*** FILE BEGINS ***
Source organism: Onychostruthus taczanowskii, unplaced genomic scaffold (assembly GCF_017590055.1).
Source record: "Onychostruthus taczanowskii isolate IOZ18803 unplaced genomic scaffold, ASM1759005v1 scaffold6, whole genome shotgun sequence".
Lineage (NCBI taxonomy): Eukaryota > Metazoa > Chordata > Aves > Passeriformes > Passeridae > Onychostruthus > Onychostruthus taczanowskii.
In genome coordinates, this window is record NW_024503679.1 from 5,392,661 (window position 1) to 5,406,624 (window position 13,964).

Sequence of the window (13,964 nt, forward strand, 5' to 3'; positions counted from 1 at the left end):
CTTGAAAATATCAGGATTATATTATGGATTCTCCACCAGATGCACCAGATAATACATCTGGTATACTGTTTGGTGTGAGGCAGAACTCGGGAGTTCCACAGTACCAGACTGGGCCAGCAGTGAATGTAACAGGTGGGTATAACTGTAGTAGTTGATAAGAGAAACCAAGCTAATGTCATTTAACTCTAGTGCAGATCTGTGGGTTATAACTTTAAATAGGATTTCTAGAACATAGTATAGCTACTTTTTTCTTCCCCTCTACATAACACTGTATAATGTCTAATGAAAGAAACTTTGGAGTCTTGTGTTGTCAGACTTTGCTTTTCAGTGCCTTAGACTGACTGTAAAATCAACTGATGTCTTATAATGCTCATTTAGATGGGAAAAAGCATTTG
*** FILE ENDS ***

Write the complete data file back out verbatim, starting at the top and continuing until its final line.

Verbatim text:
Source organism: Onychostruthus taczanowskii, unplaced genomic scaffold (assembly GCF_017590055.1).
Source record: "Onychostruthus taczanowskii isolate IOZ18803 unplaced genomic scaffold, ASM1759005v1 scaffold6, whole genome shotgun sequence".
Lineage (NCBI taxonomy): Eukaryota > Metazoa > Chordata > Aves > Passeriformes > Passeridae > Onychostruthus > Onychostruthus taczanowskii.
In genome coordinates, this window is record NW_024503679.1 from 5,392,661 (window position 1) to 5,406,624 (window position 13,964).

Sequence of the window (13,964 nt, forward strand, 5' to 3'; positions counted from 1 at the left end):
CTTGAAAATATCAGGATTATATTATGGATTCTCCACCAGATGCACCAGATAATACATCTGGTATACTGTTTGGTGTGAGGCAGAACTCGGGAGTTCCACAGTACCAGACTGGGCCAGCAGTGAATGTAACAGGTGGGTATAACTGTAGTAGTTGATAAGAGAAACCAAGCTAATGTCATTTAACTCTAGTGCAGATCTGTGGGTTATAACTTTAAATAGGATTTCTAGAACATAGTATAGCTACTTTTTTCTTCCCCTCTACATAACACTGTATAATGTCTAATGAAAGAAACTTTGGAGTCTTGTGTTGTCAGACTTTGCTTTTCAGTGCCTTAGACTGACTGTAAAATCAACTGATGTCTTATAATGCTCATTTAGATGGGAAAAAGCATTTG